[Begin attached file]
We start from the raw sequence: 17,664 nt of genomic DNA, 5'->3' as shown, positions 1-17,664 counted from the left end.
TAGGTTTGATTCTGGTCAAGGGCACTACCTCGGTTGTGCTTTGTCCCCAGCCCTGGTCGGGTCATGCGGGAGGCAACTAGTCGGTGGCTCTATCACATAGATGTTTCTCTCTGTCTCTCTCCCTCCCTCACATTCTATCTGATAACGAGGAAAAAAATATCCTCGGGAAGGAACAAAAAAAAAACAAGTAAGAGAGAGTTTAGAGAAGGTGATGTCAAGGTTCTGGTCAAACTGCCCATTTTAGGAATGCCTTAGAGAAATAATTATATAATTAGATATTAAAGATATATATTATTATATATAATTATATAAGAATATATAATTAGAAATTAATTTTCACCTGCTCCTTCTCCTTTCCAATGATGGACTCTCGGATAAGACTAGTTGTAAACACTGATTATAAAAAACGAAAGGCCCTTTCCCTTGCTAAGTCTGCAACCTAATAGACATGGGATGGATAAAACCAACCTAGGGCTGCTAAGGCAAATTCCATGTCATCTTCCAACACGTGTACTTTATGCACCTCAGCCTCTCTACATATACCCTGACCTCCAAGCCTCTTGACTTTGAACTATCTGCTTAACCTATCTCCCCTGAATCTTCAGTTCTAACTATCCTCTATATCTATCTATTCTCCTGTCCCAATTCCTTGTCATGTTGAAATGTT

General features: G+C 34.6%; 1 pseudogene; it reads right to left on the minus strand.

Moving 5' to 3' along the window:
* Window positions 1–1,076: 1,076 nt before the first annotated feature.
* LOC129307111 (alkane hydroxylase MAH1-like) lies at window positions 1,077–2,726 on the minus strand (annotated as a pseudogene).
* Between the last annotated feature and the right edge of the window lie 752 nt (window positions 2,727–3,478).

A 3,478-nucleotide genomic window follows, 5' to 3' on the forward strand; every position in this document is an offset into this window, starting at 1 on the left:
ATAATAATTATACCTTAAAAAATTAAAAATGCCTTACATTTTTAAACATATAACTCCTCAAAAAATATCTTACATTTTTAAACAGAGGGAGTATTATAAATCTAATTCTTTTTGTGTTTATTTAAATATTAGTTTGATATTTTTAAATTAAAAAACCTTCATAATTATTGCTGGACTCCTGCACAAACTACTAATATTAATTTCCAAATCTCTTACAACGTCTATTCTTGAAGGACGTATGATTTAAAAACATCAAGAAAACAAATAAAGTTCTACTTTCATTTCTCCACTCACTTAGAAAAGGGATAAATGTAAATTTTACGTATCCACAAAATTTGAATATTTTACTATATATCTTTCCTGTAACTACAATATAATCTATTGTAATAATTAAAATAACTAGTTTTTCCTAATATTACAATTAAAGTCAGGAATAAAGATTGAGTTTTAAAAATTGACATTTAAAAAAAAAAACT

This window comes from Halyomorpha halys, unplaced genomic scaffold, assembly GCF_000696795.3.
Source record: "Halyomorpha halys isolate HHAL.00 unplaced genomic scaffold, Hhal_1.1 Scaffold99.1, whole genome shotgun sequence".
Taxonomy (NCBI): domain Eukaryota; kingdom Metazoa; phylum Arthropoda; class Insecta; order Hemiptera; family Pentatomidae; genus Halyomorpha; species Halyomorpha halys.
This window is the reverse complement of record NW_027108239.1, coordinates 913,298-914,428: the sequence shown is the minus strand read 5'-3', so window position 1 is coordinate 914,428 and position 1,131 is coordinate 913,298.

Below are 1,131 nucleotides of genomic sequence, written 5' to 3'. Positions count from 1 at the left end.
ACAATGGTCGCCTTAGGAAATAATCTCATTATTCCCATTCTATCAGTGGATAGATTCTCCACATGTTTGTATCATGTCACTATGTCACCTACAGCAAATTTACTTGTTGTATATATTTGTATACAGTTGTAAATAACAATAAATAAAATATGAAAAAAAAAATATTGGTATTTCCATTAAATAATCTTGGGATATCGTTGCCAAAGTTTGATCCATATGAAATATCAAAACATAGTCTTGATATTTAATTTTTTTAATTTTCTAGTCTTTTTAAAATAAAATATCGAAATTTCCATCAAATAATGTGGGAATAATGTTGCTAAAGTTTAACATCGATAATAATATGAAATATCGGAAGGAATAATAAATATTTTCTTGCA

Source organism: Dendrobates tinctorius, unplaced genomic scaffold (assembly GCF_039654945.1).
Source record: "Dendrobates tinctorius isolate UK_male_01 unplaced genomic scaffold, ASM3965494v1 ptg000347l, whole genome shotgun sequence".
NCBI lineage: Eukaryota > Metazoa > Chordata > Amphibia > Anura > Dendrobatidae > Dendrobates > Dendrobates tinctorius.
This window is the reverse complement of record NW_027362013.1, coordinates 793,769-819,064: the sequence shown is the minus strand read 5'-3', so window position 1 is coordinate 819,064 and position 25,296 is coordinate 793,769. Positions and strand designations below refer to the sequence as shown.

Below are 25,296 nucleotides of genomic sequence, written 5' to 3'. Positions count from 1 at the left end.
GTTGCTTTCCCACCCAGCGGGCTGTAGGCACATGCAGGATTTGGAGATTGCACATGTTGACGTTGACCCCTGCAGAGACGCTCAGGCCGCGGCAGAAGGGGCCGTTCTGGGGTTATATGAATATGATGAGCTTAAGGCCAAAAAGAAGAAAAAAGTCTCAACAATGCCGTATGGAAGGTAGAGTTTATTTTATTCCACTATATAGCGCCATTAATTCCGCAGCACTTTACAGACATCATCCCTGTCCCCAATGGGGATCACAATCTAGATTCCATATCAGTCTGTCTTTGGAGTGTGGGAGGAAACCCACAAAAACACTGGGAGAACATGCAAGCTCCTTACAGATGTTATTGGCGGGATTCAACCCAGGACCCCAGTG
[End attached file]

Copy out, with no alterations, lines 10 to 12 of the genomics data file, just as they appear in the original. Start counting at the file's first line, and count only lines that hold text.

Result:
This window comes from Halyomorpha halys, unplaced genomic scaffold, assembly GCF_000696795.3.
Source record: "Halyomorpha halys isolate HHAL.00 unplaced genomic scaffold, Hhal_1.1 Scaffold99.1, whole genome shotgun sequence".
Taxonomy (NCBI): domain Eukaryota; kingdom Metazoa; phylum Arthropoda; class Insecta; order Hemiptera; family Pentatomidae; genus Halyomorpha; species Halyomorpha halys.